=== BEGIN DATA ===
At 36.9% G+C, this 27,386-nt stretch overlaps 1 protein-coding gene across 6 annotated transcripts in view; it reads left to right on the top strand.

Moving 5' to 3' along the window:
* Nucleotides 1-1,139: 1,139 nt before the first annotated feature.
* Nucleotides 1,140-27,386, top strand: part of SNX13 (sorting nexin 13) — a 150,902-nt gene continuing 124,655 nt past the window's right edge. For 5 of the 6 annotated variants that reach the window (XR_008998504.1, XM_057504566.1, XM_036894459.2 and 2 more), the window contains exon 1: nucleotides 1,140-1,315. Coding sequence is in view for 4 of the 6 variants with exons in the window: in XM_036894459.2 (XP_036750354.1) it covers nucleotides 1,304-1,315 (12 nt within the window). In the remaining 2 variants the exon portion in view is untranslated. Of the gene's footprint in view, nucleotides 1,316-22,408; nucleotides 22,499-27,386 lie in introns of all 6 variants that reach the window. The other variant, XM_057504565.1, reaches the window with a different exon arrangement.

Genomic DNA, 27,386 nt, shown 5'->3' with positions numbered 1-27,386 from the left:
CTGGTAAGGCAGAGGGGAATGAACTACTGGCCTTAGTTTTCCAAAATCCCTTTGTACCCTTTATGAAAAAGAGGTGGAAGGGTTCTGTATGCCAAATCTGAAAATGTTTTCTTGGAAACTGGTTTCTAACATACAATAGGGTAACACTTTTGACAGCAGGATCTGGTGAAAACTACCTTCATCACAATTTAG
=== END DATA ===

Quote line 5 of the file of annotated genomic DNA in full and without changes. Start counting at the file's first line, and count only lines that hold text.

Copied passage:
Genomic DNA, 27,386 nt, shown 5'->3' with positions numbered 1-27,386 from the left: